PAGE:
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Is it good practice to have a dbspace for storing indexes only?

asked 12 Aug '13, 12:11

pLee's gravatar image

pLee
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Generally, no. For most databases, separate dbspaces offer little benefit at the expense of extra administrative worry (one file is always easier than two).

If you have multiple physical disk drives AND you have control over where files are placed then putting the database and log on separate drives may offer a performance advantage (one is random disk movement, the other is sequential). Then another drive for indexes. If all the dbspaces are going to be on the same drive (or in the same RAID box) then there's no performance advantage.

If you are bumping up against space limitations then multiple dbspaces let you grow a larger database.

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answered 12 Aug '13, 12:59

Breck%20Carter's gravatar image

Breck Carter
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accept rate: 21%

According to the documentation a table and its indexes have to be in the same file, so it is not possible to use an extra dbspace just for indexes.

Anyway check Brecks comment for more details, the documentation seems not to be fully exact about the above statement.

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answered 19 Aug '13, 11:20

Martin's gravatar image

Martin
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accept rate: 14%

edited 21 Aug '13, 03:50

1

Not exactly.

The SQL Anywhere 16 Help topic Additional dbspaces considerations does say this: "Each table, together with its indexes, must be contained in a single database file."

However, this other Help topic CREATE INDEX statement says something different: "IN | ON clause By default, the index is placed in the same database file as its table or materialized view. You can place the index in a separate database file by specifying a dbspace name in which to put the index. This feature is useful mainly for large databases to circumvent file size limitations, or for performance improvements that might be achieved by using multiple disk devices."

Sooooo... it looks like the phrase "its indexes" must be interpreted as applying only to PRIMARY KEY, FOREIGN KEY and UNIQUE indexes since those constraints don't support an IN | ON dbspace clause.

CREATE DBSPACE dbspace_name_1 AS 'dbspace_file_1';
CREATE DBSPACE dbspace_name_2 AS 'dbspace_file_2';

CREATE TABLE t1 (
   pkey                INTEGER NOT NULL PRIMARY KEY,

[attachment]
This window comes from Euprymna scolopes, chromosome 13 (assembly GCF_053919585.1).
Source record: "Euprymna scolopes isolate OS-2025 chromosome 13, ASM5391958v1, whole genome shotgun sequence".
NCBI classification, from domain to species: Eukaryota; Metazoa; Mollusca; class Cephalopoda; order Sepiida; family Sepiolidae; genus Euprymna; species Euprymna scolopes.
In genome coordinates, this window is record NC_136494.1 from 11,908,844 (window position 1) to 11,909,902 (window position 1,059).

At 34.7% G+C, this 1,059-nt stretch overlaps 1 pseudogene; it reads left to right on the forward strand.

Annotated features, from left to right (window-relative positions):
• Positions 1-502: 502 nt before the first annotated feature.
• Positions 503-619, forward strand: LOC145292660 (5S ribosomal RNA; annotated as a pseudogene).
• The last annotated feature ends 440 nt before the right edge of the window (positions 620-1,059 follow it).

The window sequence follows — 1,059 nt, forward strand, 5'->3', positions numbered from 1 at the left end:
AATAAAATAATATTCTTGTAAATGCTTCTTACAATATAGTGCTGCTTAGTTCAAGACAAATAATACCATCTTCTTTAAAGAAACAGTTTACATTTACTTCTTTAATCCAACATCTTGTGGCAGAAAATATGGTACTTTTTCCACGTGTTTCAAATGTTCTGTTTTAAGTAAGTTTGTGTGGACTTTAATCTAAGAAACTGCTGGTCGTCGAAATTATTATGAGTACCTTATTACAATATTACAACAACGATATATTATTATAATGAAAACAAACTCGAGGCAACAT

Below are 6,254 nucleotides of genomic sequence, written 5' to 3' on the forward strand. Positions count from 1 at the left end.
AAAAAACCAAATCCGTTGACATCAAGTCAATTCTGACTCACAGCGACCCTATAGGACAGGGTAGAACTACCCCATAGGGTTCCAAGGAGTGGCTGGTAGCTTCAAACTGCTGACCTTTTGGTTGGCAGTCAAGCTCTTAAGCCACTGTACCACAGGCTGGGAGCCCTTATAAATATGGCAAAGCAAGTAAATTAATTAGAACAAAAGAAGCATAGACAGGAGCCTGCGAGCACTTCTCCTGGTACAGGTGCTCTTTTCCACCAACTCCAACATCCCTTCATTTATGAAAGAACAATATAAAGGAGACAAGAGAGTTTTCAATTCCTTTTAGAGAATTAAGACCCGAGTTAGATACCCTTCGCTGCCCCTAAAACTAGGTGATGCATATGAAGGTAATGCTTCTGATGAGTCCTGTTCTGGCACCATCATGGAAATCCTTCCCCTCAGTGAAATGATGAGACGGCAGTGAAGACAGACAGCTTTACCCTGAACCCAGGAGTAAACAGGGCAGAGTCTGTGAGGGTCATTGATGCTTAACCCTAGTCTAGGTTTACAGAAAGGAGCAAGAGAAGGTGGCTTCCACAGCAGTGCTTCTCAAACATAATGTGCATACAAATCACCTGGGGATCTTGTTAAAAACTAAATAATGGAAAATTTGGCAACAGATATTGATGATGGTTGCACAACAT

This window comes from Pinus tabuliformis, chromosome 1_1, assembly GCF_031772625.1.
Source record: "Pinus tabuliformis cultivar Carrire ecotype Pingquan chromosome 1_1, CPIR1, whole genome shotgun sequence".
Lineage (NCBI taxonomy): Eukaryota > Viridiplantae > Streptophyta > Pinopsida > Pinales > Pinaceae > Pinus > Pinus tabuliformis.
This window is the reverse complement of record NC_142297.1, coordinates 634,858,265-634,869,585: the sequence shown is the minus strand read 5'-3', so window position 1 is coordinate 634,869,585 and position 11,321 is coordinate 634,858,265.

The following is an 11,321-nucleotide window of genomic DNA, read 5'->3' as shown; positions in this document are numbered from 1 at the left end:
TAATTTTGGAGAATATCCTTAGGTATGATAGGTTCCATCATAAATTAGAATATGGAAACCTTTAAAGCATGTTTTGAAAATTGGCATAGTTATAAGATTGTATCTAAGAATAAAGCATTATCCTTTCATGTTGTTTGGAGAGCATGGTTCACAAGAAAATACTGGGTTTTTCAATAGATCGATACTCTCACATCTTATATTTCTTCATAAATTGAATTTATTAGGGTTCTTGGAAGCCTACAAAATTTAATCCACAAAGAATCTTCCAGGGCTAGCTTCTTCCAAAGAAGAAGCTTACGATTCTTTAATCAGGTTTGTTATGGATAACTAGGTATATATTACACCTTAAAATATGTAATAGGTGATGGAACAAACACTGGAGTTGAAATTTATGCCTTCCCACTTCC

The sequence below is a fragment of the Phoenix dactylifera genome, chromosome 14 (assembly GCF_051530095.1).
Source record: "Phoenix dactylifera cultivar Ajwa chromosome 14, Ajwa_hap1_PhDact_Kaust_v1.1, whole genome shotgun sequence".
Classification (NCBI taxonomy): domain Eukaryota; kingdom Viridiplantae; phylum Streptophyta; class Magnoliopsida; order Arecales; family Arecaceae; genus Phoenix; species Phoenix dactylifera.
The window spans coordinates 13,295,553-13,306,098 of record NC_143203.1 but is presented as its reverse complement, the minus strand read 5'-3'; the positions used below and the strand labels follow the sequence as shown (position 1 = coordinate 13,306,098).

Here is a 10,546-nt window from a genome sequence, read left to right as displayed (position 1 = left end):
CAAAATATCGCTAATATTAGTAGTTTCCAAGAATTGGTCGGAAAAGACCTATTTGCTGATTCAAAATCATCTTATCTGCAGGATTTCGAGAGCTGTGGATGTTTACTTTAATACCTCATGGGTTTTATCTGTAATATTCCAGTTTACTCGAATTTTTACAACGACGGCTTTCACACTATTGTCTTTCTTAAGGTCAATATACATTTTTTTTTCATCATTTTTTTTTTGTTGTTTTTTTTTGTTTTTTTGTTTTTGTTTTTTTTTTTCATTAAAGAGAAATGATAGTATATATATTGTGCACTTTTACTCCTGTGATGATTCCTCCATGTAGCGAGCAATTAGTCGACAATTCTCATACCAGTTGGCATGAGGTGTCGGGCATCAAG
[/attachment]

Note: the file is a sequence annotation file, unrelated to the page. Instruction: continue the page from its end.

data                INTEGER NOT NULL )
   IN dbspace_name_1;

CREATE INDEX t1_data ON t1 ( data ) 
   IN dbspace_name_2;

INSERT t1 VALUES ( 1, 1 );
COMMIT;

SELECT * FROM t1;

pkey,data
1,1
(19 Aug '13, 14:44) Breck Carter
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2

The docs also tell the following:

SQL Anywhere uses physical and logical indexes. A physical index is the actual indexing structure as it is stored on disk. A logical index is a reference to a physical index. When you create a primary key, secondary key, foreign key, or unique constraint, the database server ensures referential integrity by creating a logical index for the constraint. Then, the database server looks to see if a physical index already exists that satisfies the constraint. If a qualifying physical index already exists, the database server points the logical index to it. If one does not exist, the database server creates a new physical index and then points the logical index to it.

Therefore, I would think that you could also create indexes for PKs, UNIQUE KEYs and FKs (which are logical indexes) pointing to physical indexes that reside on different dbspaces than the according table.

You would simply have to delay the definition of the PKs etc., and by creating according indizes on the other dbspace beforehand, such as (the untested):

CREATE TABLE t1 (
   pkey                INTEGER NOT NULL,
   data                INTEGER NOT NULL )
   IN dbspace_name_1;

CREATE UNIQUE INDEX t1_pkey ON t1 ( pkey )
   IN dbspace_name2;

ALTER TABLE t1
   ADD PRIMARY KEY ( pkey );

...
(20 Aug '13, 05:29) Volker Barth
Comment Text Removed
1

oooo clever... now you have to run it, and look in the system tables to see if t1_pkey is actually used for the PRIMARY KEY :)

(20 Aug '13, 07:09) Breck Carter
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question asked: 12 Aug '13, 12:11

question was seen: 657 times

last updated: 21 Aug '13, 03:50